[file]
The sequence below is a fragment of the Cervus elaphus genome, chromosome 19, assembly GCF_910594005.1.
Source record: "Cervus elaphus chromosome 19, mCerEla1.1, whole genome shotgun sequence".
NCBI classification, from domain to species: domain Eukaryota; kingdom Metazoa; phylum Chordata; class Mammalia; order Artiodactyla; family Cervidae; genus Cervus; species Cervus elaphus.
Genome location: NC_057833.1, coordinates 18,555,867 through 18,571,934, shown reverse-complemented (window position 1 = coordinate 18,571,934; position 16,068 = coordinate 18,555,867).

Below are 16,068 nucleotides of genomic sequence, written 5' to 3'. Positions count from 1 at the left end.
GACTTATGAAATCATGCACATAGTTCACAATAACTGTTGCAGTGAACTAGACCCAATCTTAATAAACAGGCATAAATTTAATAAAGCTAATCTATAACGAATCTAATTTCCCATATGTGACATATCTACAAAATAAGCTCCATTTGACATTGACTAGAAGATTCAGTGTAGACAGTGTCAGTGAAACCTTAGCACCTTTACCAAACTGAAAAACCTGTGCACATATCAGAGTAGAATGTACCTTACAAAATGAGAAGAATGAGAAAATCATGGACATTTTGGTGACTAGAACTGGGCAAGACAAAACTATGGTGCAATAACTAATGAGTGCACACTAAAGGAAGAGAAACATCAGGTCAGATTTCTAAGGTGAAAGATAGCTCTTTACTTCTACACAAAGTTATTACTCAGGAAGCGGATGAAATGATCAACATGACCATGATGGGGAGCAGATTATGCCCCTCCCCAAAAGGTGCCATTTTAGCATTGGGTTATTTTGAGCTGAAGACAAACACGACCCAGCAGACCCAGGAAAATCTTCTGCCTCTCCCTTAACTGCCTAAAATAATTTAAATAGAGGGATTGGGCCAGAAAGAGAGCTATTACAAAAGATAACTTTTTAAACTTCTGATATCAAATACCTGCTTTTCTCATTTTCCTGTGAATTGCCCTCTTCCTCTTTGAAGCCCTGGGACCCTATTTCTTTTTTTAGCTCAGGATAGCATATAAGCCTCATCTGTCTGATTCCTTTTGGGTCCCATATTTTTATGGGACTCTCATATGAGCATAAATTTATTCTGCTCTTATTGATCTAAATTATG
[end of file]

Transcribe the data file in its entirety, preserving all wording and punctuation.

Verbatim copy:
The sequence below is a fragment of the Cervus elaphus genome, chromosome 19, assembly GCF_910594005.1.
Source record: "Cervus elaphus chromosome 19, mCerEla1.1, whole genome shotgun sequence".
NCBI classification, from domain to species: domain Eukaryota; kingdom Metazoa; phylum Chordata; class Mammalia; order Artiodactyla; family Cervidae; genus Cervus; species Cervus elaphus.
Genome location: NC_057833.1, coordinates 18,555,867 through 18,571,934, shown reverse-complemented (window position 1 = coordinate 18,571,934; position 16,068 = coordinate 18,555,867).

Below are 16,068 nucleotides of genomic sequence, written 5' to 3'. Positions count from 1 at the left end.
GACTTATGAAATCATGCACATAGTTCACAATAACTGTTGCAGTGAACTAGACCCAATCTTAATAAACAGGCATAAATTTAATAAAGCTAATCTATAACGAATCTAATTTCCCATATGTGACATATCTACAAAATAAGCTCCATTTGACATTGACTAGAAGATTCAGTGTAGACAGTGTCAGTGAAACCTTAGCACCTTTACCAAACTGAAAAACCTGTGCACATATCAGAGTAGAATGTACCTTACAAAATGAGAAGAATGAGAAAATCATGGACATTTTGGTGACTAGAACTGGGCAAGACAAAACTATGGTGCAATAACTAATGAGTGCACACTAAAGGAAGAGAAACATCAGGTCAGATTTCTAAGGTGAAAGATAGCTCTTTACTTCTACACAAAGTTATTACTCAGGAAGCGGATGAAATGATCAACATGACCATGATGGGGAGCAGATTATGCCCCTCCCCAAAAGGTGCCATTTTAGCATTGGGTTATTTTGAGCTGAAGACAAACACGACCCAGCAGACCCAGGAAAATCTTCTGCCTCTCCCTTAACTGCCTAAAATAATTTAAATAGAGGGATTGGGCCAGAAAGAGAGCTATTACAAAAGATAACTTTTTAAACTTCTGATATCAAATACCTGCTTTTCTCATTTTCCTGTGAATTGCCCTCTTCCTCTTTGAAGCCCTGGGACCCTATTTCTTTTTTTAGCTCAGGATAGCATATAAGCCTCATCTGTCTGATTCCTTTTGGGTCCCATATTTTTATGGGACTCTCATATGAGCATAAATTTATTCTGCTCTTATTGATCTAAATTATG